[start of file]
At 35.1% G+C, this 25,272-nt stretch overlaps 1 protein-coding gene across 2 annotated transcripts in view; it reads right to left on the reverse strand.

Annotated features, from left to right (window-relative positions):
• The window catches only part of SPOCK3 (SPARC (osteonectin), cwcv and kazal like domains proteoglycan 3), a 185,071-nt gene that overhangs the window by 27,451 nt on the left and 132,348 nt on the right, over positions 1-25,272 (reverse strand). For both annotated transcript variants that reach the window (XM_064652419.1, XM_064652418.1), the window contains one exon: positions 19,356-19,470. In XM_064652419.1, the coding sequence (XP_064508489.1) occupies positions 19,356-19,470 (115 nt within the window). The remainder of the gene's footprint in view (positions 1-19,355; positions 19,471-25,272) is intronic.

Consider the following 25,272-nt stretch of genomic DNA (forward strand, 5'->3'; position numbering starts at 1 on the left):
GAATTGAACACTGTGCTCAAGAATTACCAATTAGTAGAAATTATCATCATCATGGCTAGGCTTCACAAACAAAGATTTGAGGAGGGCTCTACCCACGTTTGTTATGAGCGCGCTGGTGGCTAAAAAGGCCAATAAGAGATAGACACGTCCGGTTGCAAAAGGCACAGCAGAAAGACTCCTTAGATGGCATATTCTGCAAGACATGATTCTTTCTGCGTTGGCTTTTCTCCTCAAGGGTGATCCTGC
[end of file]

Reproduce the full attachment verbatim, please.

At 35.1% G+C, this 25,272-nt stretch overlaps 1 protein-coding gene across 2 annotated transcripts in view; it reads right to left on the reverse strand.

Annotated features, from left to right (window-relative positions):
• The window catches only part of SPOCK3 (SPARC (osteonectin), cwcv and kazal like domains proteoglycan 3), a 185,071-nt gene that overhangs the window by 27,451 nt on the left and 132,348 nt on the right, over positions 1-25,272 (reverse strand). For both annotated transcript variants that reach the window (XM_064652419.1, XM_064652418.1), the window contains one exon: positions 19,356-19,470. In XM_064652419.1, the coding sequence (XP_064508489.1) occupies positions 19,356-19,470 (115 nt within the window). The remainder of the gene's footprint in view (positions 1-19,355; positions 19,471-25,272) is intronic.

Consider the following 25,272-nt stretch of genomic DNA (forward strand, 5'->3'; position numbering starts at 1 on the left):
GAATTGAACACTGTGCTCAAGAATTACCAATTAGTAGAAATTATCATCATCATGGCTAGGCTTCACAAACAAAGATTTGAGGAGGGCTCTACCCACGTTTGTTATGAGCGCGCTGGTGGCTAAAAAGGCCAATAAGAGATAGACACGTCCGGTTGCAAAAGGCACAGCAGAAAGACTCCTTAGATGGCATATTCTGCAAGACATGATTCTTTCTGCGTTGGCTTTTCTCCTCAAGGGTGATCCTGC